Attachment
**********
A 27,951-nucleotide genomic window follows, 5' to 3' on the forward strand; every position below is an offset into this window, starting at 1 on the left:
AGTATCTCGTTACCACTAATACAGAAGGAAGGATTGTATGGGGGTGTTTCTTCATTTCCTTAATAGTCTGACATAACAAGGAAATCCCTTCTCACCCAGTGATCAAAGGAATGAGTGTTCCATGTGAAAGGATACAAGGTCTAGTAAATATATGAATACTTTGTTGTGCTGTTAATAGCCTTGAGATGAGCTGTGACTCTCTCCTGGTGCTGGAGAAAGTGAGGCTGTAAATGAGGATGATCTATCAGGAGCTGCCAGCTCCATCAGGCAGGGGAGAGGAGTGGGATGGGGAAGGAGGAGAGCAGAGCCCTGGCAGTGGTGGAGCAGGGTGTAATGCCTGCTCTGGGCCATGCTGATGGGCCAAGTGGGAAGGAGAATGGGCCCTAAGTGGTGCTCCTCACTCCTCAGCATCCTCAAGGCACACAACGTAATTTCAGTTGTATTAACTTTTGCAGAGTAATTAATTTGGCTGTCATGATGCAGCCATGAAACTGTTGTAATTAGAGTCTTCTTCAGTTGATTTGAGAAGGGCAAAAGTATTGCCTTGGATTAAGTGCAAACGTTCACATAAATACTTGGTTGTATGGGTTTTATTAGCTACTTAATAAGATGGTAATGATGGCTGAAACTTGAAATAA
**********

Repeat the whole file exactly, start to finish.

A 27,951-nucleotide genomic window follows, 5' to 3' on the forward strand; every position below is an offset into this window, starting at 1 on the left:
AGTATCTCGTTACCACTAATACAGAAGGAAGGATTGTATGGGGGTGTTTCTTCATTTCCTTAATAGTCTGACATAACAAGGAAATCCCTTCTCACCCAGTGATCAAAGGAATGAGTGTTCCATGTGAAAGGATACAAGGTCTAGTAAATATATGAATACTTTGTTGTGCTGTTAATAGCCTTGAGATGAGCTGTGACTCTCTCCTGGTGCTGGAGAAAGTGAGGCTGTAAATGAGGATGATCTATCAGGAGCTGCCAGCTCCATCAGGCAGGGGAGAGGAGTGGGATGGGGAAGGAGGAGAGCAGAGCCCTGGCAGTGGTGGAGCAGGGTGTAATGCCTGCTCTGGGCCATGCTGATGGGCCAAGTGGGAAGGAGAATGGGCCCTAAGTGGTGCTCCTCACTCCTCAGCATCCTCAAGGCACACAACGTAATTTCAGTTGTATTAACTTTTGCAGAGTAATTAATTTGGCTGTCATGATGCAGCCATGAAACTGTTGTAATTAGAGTCTTCTTCAGTTGATTTGAGAAGGGCAAAAGTATTGCCTTGGATTAAGTGCAAACGTTCACATAAATACTTGGTTGTATGGGTTTTATTAGCTACTTAATAAGATGGTAATGATGGCTGAAACTTGAAATAA